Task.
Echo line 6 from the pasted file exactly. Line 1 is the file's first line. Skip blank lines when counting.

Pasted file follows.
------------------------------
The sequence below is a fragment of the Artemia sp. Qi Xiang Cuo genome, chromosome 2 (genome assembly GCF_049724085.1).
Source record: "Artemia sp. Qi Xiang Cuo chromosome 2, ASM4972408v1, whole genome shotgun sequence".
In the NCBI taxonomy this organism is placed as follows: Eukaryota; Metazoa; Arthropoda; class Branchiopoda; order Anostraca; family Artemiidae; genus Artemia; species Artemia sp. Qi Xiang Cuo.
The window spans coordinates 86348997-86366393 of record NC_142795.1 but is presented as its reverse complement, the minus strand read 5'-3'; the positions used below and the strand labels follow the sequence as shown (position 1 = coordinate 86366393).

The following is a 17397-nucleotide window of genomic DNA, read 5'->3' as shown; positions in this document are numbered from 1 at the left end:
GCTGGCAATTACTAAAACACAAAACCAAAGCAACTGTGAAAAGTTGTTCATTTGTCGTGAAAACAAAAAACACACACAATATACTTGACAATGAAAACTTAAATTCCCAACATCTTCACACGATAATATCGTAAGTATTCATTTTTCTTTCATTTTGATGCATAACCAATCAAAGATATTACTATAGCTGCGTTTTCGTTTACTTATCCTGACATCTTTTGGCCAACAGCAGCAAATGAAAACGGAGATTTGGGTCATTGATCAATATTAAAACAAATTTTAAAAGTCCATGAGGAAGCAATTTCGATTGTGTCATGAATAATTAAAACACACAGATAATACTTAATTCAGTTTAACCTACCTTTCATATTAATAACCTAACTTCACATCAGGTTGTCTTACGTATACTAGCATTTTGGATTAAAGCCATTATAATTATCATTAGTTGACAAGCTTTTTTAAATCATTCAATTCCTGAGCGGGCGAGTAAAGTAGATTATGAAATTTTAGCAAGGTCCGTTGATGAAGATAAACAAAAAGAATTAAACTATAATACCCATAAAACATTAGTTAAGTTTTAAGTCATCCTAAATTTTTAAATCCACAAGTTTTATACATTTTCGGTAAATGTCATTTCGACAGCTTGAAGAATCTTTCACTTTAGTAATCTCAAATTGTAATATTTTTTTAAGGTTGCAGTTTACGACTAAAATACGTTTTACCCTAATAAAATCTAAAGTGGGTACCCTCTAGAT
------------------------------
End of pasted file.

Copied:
GCTGGCAATTACTAAAACACAAAACCAAAGCAACTGTGAAAAGTTGTTCATTTGTCGTGAAAACAAAAAACACACACAATATACTTGACAATGAAAACTTAAATTCCCAACATCTTCACACGATAATATCGTAAGTATTCATTTTTCTTTCATTTTGATGCATAACCAATCAAAGATATTACTATAGCTGCGTTTTCGTTTACTTATCCTGACATCTTTTGGCCAACAGCAGCAAATGAAAACGGAGATTTGGGTCATTGATCAATATTAAAACAAATTTTAAAAGTCCATGAGGAAGCAATTTCGATTGTGTCATGAATAATTAAAACACACAGATAATACTTAATTCAGTTTAACCTACCTTTCATATTAATAACCTAACTTCACATCAGGTTGTCTTACGTATACTAGCATTTTGGATTAAAGCCATTATAATTATCATTAGTTGACAAGCTTTTTTAAATCATTCAATTCCTGAGCGGGCGAGTAAAGTAGATTATGAAATTTTAGCAAGGTCCGTTGATGAAGATAAACAAAAAGAATTAAACTATAATACCCATAAAACATTAGTTAAGTTTTAAGTCATCCTAAATTTTTAAATCCACAAGTTTTATACATTTTCGGTAAATGTCATTTCGACAGCTTGAAGAATCTTTCACTTTAGTAATCTCAAATTGTAATATTTTTTTAAGGTTGCAGTTTACGACTAAAATACGTTTTACCCTAATAAAATCTAAAGTGGGTACCCTCTAGAT